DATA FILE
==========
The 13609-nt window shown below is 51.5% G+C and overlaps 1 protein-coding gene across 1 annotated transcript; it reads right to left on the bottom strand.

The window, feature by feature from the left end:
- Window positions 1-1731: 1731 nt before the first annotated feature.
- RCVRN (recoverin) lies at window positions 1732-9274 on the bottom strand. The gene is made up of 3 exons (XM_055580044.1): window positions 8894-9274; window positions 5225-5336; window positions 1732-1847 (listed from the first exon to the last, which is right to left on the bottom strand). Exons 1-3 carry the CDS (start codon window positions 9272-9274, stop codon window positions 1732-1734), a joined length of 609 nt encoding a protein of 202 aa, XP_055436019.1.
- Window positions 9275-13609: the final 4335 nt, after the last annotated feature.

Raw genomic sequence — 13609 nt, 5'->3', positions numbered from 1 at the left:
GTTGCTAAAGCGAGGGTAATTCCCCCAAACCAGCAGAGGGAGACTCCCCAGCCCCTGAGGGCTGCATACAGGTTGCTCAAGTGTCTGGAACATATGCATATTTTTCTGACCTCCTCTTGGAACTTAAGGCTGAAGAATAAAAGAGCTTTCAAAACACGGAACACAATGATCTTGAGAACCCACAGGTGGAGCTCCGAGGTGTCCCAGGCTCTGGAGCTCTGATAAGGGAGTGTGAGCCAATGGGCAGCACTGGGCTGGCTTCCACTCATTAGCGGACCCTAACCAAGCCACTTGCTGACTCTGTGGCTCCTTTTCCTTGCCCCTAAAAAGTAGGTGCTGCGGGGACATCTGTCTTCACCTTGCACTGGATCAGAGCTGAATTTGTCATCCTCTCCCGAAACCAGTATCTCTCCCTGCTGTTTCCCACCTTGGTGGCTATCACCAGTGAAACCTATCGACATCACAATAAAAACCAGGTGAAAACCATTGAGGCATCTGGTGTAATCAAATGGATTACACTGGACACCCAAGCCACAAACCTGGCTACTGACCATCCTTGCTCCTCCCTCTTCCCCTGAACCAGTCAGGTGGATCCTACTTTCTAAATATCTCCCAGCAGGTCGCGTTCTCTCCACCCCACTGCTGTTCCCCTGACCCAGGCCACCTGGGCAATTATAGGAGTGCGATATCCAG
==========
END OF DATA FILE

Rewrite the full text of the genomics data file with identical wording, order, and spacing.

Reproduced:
The 13609-nt window shown below is 51.5% G+C and overlaps 1 protein-coding gene across 1 annotated transcript; it reads right to left on the bottom strand.

The window, feature by feature from the left end:
- Window positions 1-1731: 1731 nt before the first annotated feature.
- RCVRN (recoverin) lies at window positions 1732-9274 on the bottom strand. The gene is made up of 3 exons (XM_055580044.1): window positions 8894-9274; window positions 5225-5336; window positions 1732-1847 (listed from the first exon to the last, which is right to left on the bottom strand). Exons 1-3 carry the CDS (start codon window positions 9272-9274, stop codon window positions 1732-1734), a joined length of 609 nt encoding a protein of 202 aa, XP_055436019.1.
- Window positions 9275-13609: the final 4335 nt, after the last annotated feature.

Raw genomic sequence — 13609 nt, 5'->3', positions numbered from 1 at the left:
GTTGCTAAAGCGAGGGTAATTCCCCCAAACCAGCAGAGGGAGACTCCCCAGCCCCTGAGGGCTGCATACAGGTTGCTCAAGTGTCTGGAACATATGCATATTTTTCTGACCTCCTCTTGGAACTTAAGGCTGAAGAATAAAAGAGCTTTCAAAACACGGAACACAATGATCTTGAGAACCCACAGGTGGAGCTCCGAGGTGTCCCAGGCTCTGGAGCTCTGATAAGGGAGTGTGAGCCAATGGGCAGCACTGGGCTGGCTTCCACTCATTAGCGGACCCTAACCAAGCCACTTGCTGACTCTGTGGCTCCTTTTCCTTGCCCCTAAAAAGTAGGTGCTGCGGGGACATCTGTCTTCACCTTGCACTGGATCAGAGCTGAATTTGTCATCCTCTCCCGAAACCAGTATCTCTCCCTGCTGTTTCCCACCTTGGTGGCTATCACCAGTGAAACCTATCGACATCACAATAAAAACCAGGTGAAAACCATTGAGGCATCTGGTGTAATCAAATGGATTACACTGGACACCCAAGCCACAAACCTGGCTACTGACCATCCTTGCTCCTCCCTCTTCCCCTGAACCAGTCAGGTGGATCCTACTTTCTAAATATCTCCCAGCAGGTCGCGTTCTCTCCACCCCACTGCTGTTCCCCTGACCCAGGCCACCTGGGCAATTATAGGAGTGCGATATCCAG